Before moving on to the actual numbers and locations where the nation’s housing market is booming, let’s first review why this is such a positive development in the first place:
- The statistics for new home sales track the number of newly built residences in the U.S. Those figures serve as direct economic indicators and are recorded monthly by the U.S. Census Bureau.
- New home sales begin a chain reaction of consumer spending for a huge variety of goods and services.
- Because of this symbiotic relationship, new home sales usually always provide an accurate assessment of how the national economy is really doing. For example, historically, a lag in new home sales is often the first signal that the economy is slowing down.
- The GDP or Gross Domestic Product measures the economy in the U.S. It is calculated based on the dollar value sum of the goods and service that are produced within a certain period of time. That is, the GDP, is measured on a weekly, monthly, quarterly, or yearly basis. Since the GDP assesses what U.S. citizens both earned and spent, it is an effective means to gauge the health of the country’s economic picture.
- The GDP is largely influenced by new home sales. That is because a home is usually the largest single purchase that an individual or couple makes in their lifetime.
- Before, during, and after the home buying process, a long list of goods and services are required, requested, and paid for. Aspects such as construction, home furnishings, subcontracting services, and money charged for inspections, permits and closings, are considered residential investments. Other funds that are measured via of the GDP go towards mortgage payments and utilities. These are known as housing services.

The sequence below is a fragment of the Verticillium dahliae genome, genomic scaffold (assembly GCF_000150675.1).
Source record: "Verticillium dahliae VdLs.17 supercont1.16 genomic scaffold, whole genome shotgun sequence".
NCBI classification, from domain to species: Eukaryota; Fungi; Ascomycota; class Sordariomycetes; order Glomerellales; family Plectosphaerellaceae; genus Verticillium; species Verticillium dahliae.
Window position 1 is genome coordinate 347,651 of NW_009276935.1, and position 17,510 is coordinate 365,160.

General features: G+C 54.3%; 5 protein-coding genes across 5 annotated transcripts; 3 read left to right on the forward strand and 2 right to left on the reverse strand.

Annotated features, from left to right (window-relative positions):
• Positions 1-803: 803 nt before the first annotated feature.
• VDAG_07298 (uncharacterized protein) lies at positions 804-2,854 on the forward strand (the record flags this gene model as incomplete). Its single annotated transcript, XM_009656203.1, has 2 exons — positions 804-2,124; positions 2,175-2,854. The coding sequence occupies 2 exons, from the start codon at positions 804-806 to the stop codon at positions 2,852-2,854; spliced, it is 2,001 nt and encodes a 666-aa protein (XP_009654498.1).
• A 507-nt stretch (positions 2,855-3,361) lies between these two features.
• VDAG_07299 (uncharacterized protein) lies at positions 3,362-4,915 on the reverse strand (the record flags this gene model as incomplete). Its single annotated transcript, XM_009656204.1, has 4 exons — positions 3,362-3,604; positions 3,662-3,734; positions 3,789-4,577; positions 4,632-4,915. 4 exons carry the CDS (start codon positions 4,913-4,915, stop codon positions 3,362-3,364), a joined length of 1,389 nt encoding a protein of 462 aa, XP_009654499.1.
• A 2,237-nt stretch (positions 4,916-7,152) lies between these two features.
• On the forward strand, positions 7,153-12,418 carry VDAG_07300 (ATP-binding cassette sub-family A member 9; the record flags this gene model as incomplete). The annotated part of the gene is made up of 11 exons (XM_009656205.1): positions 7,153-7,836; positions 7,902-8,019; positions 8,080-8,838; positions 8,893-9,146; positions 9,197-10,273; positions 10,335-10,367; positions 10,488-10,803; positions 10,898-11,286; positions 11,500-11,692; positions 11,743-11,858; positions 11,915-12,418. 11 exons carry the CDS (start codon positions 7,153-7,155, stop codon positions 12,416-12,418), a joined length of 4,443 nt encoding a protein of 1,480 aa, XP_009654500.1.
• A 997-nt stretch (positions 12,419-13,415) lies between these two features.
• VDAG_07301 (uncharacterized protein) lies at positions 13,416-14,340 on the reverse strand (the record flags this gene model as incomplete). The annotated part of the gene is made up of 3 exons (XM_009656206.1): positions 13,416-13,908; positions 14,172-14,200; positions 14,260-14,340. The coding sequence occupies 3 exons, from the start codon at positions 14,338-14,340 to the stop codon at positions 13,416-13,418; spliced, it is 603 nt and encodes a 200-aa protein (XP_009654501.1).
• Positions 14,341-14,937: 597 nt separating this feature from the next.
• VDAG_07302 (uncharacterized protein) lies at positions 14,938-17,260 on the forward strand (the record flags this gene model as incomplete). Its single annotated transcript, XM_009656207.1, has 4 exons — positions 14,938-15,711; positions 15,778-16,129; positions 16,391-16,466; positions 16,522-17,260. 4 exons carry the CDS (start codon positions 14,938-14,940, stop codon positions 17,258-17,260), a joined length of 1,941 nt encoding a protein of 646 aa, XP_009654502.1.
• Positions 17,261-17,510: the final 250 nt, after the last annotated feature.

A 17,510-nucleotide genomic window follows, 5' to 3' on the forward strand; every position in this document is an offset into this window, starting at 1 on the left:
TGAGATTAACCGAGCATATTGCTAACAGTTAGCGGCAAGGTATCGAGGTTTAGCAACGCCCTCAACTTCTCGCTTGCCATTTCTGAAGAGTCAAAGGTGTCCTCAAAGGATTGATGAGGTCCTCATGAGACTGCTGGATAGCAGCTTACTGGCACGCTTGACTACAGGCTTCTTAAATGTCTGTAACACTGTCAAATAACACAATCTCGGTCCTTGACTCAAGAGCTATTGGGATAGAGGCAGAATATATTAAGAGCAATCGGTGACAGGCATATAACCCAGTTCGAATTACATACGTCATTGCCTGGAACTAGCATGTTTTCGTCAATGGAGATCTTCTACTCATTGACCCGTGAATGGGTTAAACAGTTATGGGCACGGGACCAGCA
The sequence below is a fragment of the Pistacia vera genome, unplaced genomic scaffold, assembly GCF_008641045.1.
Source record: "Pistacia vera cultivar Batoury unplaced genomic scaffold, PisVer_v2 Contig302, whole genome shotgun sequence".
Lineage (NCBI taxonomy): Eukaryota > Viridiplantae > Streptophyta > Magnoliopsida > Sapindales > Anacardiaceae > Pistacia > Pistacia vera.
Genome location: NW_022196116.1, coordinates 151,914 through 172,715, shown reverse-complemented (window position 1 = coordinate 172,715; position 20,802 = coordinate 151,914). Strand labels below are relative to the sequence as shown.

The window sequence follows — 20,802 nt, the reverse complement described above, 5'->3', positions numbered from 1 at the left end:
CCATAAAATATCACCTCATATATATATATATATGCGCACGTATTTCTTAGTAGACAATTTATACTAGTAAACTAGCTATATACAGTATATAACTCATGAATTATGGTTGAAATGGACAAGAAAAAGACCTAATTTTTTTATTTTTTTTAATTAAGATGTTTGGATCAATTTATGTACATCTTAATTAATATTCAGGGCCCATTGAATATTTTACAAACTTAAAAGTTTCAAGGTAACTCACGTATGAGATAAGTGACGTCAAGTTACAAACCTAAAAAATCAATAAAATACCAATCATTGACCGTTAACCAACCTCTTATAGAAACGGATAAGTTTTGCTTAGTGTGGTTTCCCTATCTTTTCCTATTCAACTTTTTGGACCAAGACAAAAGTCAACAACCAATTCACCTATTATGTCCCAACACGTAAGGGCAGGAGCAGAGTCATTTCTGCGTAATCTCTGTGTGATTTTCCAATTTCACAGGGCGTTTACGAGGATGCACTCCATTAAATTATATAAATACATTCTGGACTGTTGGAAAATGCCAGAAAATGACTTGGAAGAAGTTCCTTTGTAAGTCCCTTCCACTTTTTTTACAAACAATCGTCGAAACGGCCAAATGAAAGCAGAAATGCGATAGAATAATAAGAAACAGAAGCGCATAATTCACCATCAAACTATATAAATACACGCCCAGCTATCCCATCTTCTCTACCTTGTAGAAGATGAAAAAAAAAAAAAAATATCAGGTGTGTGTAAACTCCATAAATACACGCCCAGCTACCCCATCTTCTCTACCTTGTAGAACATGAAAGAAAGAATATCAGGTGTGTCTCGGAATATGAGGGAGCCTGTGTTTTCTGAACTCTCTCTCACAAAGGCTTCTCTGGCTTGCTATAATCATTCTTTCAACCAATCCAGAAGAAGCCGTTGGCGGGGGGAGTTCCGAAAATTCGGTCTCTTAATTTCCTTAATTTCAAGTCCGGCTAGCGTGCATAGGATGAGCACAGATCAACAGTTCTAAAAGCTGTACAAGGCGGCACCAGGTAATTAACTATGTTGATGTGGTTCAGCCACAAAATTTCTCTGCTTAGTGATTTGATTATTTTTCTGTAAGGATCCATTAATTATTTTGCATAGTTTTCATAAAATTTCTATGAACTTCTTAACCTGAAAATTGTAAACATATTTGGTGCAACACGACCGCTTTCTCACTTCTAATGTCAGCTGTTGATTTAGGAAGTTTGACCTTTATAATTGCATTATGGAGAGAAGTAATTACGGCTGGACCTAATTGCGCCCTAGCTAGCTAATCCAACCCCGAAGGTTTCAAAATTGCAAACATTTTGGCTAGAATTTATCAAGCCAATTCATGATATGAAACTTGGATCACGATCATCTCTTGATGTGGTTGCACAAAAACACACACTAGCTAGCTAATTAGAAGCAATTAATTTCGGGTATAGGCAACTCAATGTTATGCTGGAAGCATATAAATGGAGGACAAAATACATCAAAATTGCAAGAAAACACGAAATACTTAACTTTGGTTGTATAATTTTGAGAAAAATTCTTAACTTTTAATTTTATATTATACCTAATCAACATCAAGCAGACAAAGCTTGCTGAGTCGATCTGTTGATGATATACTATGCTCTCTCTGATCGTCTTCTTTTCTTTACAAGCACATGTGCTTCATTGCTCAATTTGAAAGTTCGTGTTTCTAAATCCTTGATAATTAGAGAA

- Considering the snowball effect that a home purchase has on such a large segment of the economy, it becomes easy to understand that all of these components are connected and depend on each other. Next, reflect upon everything that is needed when one owns a home. For a given local economy, just a handful of home buys can dramatically affect retail sales plus the demand for services, such as landscaping, remodeling, plumbing, and so on. On the flip side, when real estate sales and new construction are slow, there is a trickle down effect. This phenomenon impacts a variety of factors, such as the unemployment rate, home values, individual equity, and consumer spending.
So, when new home sales are up, it’s good news all around!
The National Association of Home Builders (NAHB), published a press release in late June announcing that for May 2014, the sales of newly-built, single-family homes was up by 18.6 percent. Please note that this figure reflects a seasonally adjusted rate of 504,000 units for May alone. Both the U.S. Census Bureau and the U.S. Department of Housing and Urban Development (HUD) have confirmed that this figure reflects the highest rate for new home sales since May 2008. To put things into perspective, that is back when iPhones were less than a year old, George W. was President, Rhianna and Chris Brown were still an item, and No Country for Old Men won the Oscar for Best Picture.
Those in the home building industry have been breathing sighs of relief, especially after 2014’s initial slow start. The chief economist for the NAHB, David Crowe, commented, “As job creation continues, we can expect further release of pent-up demand and continued gradual growth in the housing recovery.”
As for exactly where the picture is so rosy, it’s good news everywhere! According to the NAHB’s report, “Sales rose 54.5 percent in the Northeast, 34 percent in the West, 14.2 percent in the South and 1.4 percent in the Midwest.”
Sellers will be pleased to hear that it’s still their ballgame, thanks to the fact that inventories throughout the nation remain low, with a 4.5 month supply when averaged out against the current rate of sales.
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